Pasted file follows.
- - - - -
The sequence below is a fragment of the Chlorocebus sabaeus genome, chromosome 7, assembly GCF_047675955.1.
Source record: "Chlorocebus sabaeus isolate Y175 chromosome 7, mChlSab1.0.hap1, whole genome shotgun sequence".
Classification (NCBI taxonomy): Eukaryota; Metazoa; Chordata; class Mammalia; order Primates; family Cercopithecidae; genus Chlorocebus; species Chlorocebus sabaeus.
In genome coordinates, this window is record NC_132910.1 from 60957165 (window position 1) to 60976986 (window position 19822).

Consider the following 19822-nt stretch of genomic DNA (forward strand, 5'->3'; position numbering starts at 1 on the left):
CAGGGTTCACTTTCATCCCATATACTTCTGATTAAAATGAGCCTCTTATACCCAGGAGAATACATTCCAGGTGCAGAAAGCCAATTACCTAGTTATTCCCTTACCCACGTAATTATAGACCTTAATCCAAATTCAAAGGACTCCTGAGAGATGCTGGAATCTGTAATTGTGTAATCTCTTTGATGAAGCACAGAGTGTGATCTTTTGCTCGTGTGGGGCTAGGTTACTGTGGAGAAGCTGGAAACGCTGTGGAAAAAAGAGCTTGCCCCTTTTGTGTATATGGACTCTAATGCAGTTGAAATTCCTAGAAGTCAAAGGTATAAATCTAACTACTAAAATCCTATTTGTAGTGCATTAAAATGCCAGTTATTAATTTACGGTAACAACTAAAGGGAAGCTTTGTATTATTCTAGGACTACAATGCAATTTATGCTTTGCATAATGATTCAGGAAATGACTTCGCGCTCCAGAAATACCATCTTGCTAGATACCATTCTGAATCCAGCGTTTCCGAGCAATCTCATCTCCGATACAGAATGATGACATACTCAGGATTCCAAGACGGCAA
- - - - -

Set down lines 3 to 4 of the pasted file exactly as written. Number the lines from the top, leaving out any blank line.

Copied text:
Classification (NCBI taxonomy): Eukaryota; Metazoa; Chordata; class Mammalia; order Primates; family Cercopithecidae; genus Chlorocebus; species Chlorocebus sabaeus.
In genome coordinates, this window is record NC_132910.1 from 60957165 (window position 1) to 60976986 (window position 19822).